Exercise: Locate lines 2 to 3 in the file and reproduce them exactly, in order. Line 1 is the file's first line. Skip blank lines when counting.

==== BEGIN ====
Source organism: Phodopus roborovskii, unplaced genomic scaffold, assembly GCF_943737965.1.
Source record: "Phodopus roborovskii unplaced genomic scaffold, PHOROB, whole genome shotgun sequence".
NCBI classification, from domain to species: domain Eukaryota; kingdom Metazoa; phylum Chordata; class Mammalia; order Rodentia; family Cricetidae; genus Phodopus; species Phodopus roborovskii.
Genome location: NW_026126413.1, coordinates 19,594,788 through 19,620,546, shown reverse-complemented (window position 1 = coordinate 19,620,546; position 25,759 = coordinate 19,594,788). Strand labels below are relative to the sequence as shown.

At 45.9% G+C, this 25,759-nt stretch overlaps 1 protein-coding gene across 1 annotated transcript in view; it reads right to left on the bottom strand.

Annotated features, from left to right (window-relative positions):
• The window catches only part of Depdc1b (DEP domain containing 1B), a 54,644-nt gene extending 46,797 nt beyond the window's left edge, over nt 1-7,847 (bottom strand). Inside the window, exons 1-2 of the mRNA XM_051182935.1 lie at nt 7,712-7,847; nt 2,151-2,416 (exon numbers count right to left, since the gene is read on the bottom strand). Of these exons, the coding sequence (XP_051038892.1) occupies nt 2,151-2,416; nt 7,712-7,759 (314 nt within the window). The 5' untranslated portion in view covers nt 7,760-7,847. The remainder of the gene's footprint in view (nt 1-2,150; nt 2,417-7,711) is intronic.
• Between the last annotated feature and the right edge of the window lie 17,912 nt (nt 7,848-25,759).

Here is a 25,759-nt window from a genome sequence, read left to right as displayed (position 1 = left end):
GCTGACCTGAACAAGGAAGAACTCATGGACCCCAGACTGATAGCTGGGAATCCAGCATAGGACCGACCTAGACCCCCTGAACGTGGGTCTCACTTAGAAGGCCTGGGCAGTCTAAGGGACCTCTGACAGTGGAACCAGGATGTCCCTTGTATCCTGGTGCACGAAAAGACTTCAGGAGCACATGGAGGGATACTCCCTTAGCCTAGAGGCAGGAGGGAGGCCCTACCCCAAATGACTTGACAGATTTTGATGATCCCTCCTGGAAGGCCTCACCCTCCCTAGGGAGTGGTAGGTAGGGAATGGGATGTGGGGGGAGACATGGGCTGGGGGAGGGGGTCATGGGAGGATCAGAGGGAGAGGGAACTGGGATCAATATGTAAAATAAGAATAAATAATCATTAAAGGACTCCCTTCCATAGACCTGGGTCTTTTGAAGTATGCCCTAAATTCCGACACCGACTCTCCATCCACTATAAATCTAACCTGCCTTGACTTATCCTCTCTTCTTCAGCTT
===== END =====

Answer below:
Source record: "Phodopus roborovskii unplaced genomic scaffold, PHOROB, whole genome shotgun sequence".
NCBI classification, from domain to species: domain Eukaryota; kingdom Metazoa; phylum Chordata; class Mammalia; order Rodentia; family Cricetidae; genus Phodopus; species Phodopus roborovskii.